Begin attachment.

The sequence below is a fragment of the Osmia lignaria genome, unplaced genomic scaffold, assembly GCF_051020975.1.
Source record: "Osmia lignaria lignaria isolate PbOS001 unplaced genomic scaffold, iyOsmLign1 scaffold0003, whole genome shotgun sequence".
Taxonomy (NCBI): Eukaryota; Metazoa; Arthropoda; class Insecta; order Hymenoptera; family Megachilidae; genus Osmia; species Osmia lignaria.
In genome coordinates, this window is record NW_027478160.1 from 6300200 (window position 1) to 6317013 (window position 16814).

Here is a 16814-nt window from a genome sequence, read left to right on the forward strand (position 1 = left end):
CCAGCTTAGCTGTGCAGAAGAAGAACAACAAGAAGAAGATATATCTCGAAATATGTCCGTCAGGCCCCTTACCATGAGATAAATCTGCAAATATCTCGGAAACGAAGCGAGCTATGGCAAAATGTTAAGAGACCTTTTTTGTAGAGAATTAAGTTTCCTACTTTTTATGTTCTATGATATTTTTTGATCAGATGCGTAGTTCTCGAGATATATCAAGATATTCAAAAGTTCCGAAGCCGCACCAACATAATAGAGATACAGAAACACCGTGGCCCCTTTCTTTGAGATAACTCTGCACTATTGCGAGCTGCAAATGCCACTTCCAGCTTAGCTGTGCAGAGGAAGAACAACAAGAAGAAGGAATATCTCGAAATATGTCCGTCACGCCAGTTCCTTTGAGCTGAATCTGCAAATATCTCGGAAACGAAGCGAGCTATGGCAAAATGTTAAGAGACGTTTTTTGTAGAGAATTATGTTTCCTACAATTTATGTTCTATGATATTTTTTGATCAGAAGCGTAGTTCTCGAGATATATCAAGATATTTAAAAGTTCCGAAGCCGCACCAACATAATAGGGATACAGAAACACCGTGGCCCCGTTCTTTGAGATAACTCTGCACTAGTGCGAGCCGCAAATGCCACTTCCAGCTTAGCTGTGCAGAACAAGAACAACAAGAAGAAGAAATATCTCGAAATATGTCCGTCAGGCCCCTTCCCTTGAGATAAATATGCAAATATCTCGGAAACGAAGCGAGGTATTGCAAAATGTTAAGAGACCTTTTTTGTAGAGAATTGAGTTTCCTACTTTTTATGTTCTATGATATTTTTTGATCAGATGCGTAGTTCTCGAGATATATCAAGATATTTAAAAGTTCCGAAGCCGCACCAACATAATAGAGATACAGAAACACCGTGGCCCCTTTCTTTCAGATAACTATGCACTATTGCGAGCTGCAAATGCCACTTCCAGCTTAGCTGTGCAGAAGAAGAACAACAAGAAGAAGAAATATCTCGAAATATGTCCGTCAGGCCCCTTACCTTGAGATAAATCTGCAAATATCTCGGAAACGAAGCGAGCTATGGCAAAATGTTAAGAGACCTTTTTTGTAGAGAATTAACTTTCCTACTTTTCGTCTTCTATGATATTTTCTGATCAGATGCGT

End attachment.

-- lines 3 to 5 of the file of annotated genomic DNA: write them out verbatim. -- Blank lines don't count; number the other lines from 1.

Taxonomy (NCBI): Eukaryota; Metazoa; Arthropoda; class Insecta; order Hymenoptera; family Megachilidae; genus Osmia; species Osmia lignaria.
In genome coordinates, this window is record NW_027478160.1 from 6300200 (window position 1) to 6317013 (window position 16814).

Here is a 16814-nt window from a genome sequence, read left to right on the forward strand (position 1 = left end):